When the rest of the film is steeped in social problems and conflict, simply tying it up by having the protagonist follow their heart and topping it off by making it sickenly visually beautiful to the point of total falsity is…
Am reminded of a George Carlin joke - "the best thing about living on the beach is that you only have assholes coming at you from three sides."
Amazing film the country scenes are beautiful. Magnificent Obsession pairs these two in a similar love story, but this one is much better!
"all you have to do is turn that dial and you'll have all the company you want right there"
Wow. A lovely film whose vibrant colors match a great story.
Douglas Sirk has a great visual eye. This really smart melodrama acts as great soapy story, while also being a scathing look into the height of 'The American Norm' and class structure in the 50s. Pairs well with the equally amazing "Goodbye, Again" from the 60s.
Watched for a Hollywood film class.
Douglas Sirk is known for making Hollywood melodramas which were actually precise critiques of American society and this is probably his most famous film. On the surface, this is a love story about a middle aged woman (Jane Wyman) who falls in love with her younger gardener (Rock Hudson). However the conflict that permeates through the film is based entirely on societal standards and expectations. It's a very effective exploration of 1950s suburbia and the sexist structures restricting women at the time (and in many ways still).
Jane Wyman gives a very strong performance as a conflicted woman and Rock Hudson is well-cast too. The film is also shot beautifully and features an appropriately…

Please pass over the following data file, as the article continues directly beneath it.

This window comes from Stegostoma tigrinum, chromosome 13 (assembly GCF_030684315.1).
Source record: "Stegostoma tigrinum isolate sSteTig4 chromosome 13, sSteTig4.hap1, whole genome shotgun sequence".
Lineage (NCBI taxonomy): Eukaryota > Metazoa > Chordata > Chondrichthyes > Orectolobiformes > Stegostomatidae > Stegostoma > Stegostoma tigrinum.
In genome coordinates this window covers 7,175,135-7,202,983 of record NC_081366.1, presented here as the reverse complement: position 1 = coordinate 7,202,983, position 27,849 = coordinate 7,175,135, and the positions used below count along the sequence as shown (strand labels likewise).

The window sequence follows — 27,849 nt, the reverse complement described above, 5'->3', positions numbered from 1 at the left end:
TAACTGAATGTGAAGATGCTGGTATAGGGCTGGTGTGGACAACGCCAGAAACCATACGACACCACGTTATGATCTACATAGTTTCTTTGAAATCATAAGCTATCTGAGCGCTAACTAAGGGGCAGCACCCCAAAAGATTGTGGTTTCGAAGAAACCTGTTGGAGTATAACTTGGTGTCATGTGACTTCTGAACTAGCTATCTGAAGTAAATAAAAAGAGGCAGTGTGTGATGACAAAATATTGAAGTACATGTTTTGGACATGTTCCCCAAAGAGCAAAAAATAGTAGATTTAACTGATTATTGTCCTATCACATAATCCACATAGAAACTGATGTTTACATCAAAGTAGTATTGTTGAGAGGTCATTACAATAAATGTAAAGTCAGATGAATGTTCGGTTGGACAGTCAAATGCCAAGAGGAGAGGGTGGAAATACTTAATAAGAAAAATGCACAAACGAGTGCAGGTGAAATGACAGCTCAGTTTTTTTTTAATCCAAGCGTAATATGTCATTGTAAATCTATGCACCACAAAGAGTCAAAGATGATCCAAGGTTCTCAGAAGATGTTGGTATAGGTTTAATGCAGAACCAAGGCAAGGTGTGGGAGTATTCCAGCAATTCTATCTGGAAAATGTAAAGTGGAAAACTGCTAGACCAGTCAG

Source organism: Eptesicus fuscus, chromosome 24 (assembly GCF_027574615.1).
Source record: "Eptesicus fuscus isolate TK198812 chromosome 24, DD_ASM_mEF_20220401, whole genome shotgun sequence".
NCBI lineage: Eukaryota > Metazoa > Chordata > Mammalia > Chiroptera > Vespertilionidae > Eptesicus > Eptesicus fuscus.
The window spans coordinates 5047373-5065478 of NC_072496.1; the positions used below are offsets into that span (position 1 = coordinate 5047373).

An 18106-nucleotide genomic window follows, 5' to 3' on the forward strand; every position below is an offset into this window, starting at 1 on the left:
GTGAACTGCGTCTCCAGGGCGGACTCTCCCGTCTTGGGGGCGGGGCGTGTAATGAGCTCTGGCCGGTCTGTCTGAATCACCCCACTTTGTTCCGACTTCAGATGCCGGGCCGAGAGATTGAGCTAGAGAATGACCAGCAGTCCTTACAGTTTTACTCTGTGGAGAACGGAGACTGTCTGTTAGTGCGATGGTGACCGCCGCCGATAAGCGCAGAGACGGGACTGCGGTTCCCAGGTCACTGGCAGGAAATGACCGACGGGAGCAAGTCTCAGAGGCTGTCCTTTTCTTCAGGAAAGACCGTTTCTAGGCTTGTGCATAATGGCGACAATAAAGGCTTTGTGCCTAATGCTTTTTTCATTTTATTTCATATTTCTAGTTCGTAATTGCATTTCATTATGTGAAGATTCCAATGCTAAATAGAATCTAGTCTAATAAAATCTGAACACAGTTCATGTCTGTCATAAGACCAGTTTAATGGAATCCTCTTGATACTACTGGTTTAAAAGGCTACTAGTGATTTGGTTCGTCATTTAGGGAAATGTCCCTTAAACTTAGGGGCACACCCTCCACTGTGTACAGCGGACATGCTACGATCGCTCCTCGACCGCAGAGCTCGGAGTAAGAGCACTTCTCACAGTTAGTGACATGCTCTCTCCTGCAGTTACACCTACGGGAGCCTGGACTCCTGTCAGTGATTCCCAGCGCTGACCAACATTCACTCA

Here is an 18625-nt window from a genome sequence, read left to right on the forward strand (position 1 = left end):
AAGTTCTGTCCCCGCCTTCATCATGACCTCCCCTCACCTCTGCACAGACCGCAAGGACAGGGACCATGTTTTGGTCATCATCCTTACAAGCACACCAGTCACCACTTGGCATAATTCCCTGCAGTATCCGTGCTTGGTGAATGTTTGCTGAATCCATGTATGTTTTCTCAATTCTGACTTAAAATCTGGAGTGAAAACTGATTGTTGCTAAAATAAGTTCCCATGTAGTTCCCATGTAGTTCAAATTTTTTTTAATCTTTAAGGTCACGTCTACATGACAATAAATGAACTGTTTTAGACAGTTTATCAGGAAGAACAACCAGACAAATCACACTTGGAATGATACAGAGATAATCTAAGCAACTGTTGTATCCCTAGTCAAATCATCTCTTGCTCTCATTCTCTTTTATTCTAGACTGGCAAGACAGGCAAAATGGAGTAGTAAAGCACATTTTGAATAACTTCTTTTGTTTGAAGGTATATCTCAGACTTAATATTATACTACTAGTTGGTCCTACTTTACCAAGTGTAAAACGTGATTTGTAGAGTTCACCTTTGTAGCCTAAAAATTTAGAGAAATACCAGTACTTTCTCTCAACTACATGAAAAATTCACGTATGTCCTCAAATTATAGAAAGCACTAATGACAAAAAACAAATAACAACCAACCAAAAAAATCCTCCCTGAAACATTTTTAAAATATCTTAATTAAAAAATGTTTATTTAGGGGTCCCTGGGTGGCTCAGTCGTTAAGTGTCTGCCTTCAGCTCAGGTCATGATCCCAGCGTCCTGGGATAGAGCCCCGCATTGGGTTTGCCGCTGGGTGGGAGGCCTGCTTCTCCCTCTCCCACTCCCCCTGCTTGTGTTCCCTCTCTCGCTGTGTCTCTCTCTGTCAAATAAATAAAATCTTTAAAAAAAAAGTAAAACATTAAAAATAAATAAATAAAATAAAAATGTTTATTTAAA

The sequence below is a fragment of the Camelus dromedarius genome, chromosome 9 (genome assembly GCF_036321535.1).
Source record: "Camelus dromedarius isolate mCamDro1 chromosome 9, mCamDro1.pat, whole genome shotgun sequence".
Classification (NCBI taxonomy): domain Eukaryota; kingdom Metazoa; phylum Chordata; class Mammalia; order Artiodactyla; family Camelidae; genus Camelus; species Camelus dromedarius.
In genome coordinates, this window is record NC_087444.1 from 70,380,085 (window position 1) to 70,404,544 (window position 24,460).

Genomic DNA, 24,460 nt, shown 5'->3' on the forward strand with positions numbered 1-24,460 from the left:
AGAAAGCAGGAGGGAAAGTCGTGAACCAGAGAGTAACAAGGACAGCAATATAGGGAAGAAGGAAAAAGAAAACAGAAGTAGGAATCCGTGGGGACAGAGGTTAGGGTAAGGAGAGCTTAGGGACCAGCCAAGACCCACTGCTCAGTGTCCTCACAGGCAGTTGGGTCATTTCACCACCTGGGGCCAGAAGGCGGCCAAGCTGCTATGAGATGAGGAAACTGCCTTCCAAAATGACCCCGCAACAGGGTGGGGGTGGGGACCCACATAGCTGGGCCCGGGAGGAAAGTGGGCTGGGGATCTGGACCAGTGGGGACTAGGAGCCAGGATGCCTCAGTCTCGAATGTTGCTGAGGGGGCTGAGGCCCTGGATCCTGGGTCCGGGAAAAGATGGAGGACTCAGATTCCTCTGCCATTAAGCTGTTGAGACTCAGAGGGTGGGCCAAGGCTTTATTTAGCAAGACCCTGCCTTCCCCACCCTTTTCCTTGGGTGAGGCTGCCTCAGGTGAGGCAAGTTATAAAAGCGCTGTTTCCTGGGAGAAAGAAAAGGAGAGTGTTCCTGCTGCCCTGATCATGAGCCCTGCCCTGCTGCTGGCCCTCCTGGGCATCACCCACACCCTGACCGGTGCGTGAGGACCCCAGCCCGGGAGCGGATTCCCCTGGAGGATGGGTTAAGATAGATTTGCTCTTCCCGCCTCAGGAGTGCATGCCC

This is by far the most unintentionally hilarious film I've watched this year.
**Watched in my Melodrama Theory class**
Well, let's put this one in the "Matt Taylor Was Wrong Pile" because this is really fucking good.
I still think the ending is a bit too, ahem, melodramatic, but the rest is so great. Watching it with an academic lens made me appreciate it a lot more, especially the subtle way it deals with sensuality and feminism. And it's really damn pretty.
So, yeah, I was wrong. I don't know what I was thinking last time I saw it, but I'm happy I was forced to watch it again.
Enjoyed much more on the second viewing. The blue and red scenes work really well just as I remembered.
My first Sirk. Not, from what I've heard, as ambitious as his other work, but alright nonetheless. The colors alone are magnificent.
Such a richly layered work - can't wait to experience it again.
When her children gift her the TV I nearly died.
Format: Criterion Blu-Ray (gorgeous)
Location: Home, projected
The entire Criterion collection organized by spine number.
I don't know why I did this.
Number I've Seen: 196/776 (25%)